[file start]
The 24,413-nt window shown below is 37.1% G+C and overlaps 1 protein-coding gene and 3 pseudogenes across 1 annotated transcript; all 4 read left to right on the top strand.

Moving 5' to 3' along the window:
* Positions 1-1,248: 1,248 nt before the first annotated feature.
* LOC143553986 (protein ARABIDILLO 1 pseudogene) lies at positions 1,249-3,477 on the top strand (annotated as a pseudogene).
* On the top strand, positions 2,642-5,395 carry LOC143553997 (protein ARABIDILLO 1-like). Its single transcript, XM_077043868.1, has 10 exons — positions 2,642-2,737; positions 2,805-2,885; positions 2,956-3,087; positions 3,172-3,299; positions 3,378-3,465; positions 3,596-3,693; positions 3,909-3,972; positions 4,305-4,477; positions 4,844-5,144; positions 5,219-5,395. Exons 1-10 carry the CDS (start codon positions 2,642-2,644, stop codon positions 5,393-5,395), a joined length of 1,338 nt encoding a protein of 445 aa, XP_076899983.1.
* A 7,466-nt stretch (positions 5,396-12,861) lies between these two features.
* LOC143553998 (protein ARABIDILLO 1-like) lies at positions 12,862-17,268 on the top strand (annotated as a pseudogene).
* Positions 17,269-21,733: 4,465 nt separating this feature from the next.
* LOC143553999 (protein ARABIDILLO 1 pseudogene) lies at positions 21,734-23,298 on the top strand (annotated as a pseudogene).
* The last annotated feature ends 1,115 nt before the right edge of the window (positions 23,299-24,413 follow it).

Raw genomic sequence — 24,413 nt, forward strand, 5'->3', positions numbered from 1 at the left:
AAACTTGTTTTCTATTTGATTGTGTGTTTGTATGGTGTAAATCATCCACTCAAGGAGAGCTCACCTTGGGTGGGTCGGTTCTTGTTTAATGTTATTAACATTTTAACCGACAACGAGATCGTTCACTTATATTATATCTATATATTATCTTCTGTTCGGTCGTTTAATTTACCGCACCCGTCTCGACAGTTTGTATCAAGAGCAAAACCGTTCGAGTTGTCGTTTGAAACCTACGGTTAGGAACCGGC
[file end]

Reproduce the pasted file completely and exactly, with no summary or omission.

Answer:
The 24,413-nt window shown below is 37.1% G+C and overlaps 1 protein-coding gene and 3 pseudogenes across 1 annotated transcript; all 4 read left to right on the top strand.

Moving 5' to 3' along the window:
* Positions 1-1,248: 1,248 nt before the first annotated feature.
* LOC143553986 (protein ARABIDILLO 1 pseudogene) lies at positions 1,249-3,477 on the top strand (annotated as a pseudogene).
* On the top strand, positions 2,642-5,395 carry LOC143553997 (protein ARABIDILLO 1-like). Its single transcript, XM_077043868.1, has 10 exons — positions 2,642-2,737; positions 2,805-2,885; positions 2,956-3,087; positions 3,172-3,299; positions 3,378-3,465; positions 3,596-3,693; positions 3,909-3,972; positions 4,305-4,477; positions 4,844-5,144; positions 5,219-5,395. Exons 1-10 carry the CDS (start codon positions 2,642-2,644, stop codon positions 5,393-5,395), a joined length of 1,338 nt encoding a protein of 445 aa, XP_076899983.1.
* A 7,466-nt stretch (positions 5,396-12,861) lies between these two features.
* LOC143553998 (protein ARABIDILLO 1-like) lies at positions 12,862-17,268 on the top strand (annotated as a pseudogene).
* Positions 17,269-21,733: 4,465 nt separating this feature from the next.
* LOC143553999 (protein ARABIDILLO 1 pseudogene) lies at positions 21,734-23,298 on the top strand (annotated as a pseudogene).
* The last annotated feature ends 1,115 nt before the right edge of the window (positions 23,299-24,413 follow it).

Raw genomic sequence — 24,413 nt, forward strand, 5'->3', positions numbered from 1 at the left:
AAACTTGTTTTCTATTTGATTGTGTGTTTGTATGGTGTAAATCATCCACTCAAGGAGAGCTCACCTTGGGTGGGTCGGTTCTTGTTTAATGTTATTAACATTTTAACCGACAACGAGATCGTTCACTTATATTATATCTATATATTATCTTCTGTTCGGTCGTTTAATTTACCGCACCCGTCTCGACAGTTTGTATCAAGAGCAAAACCGTTCGAGTTGTCGTTTGAAACCTACGGTTAGGAACCGGC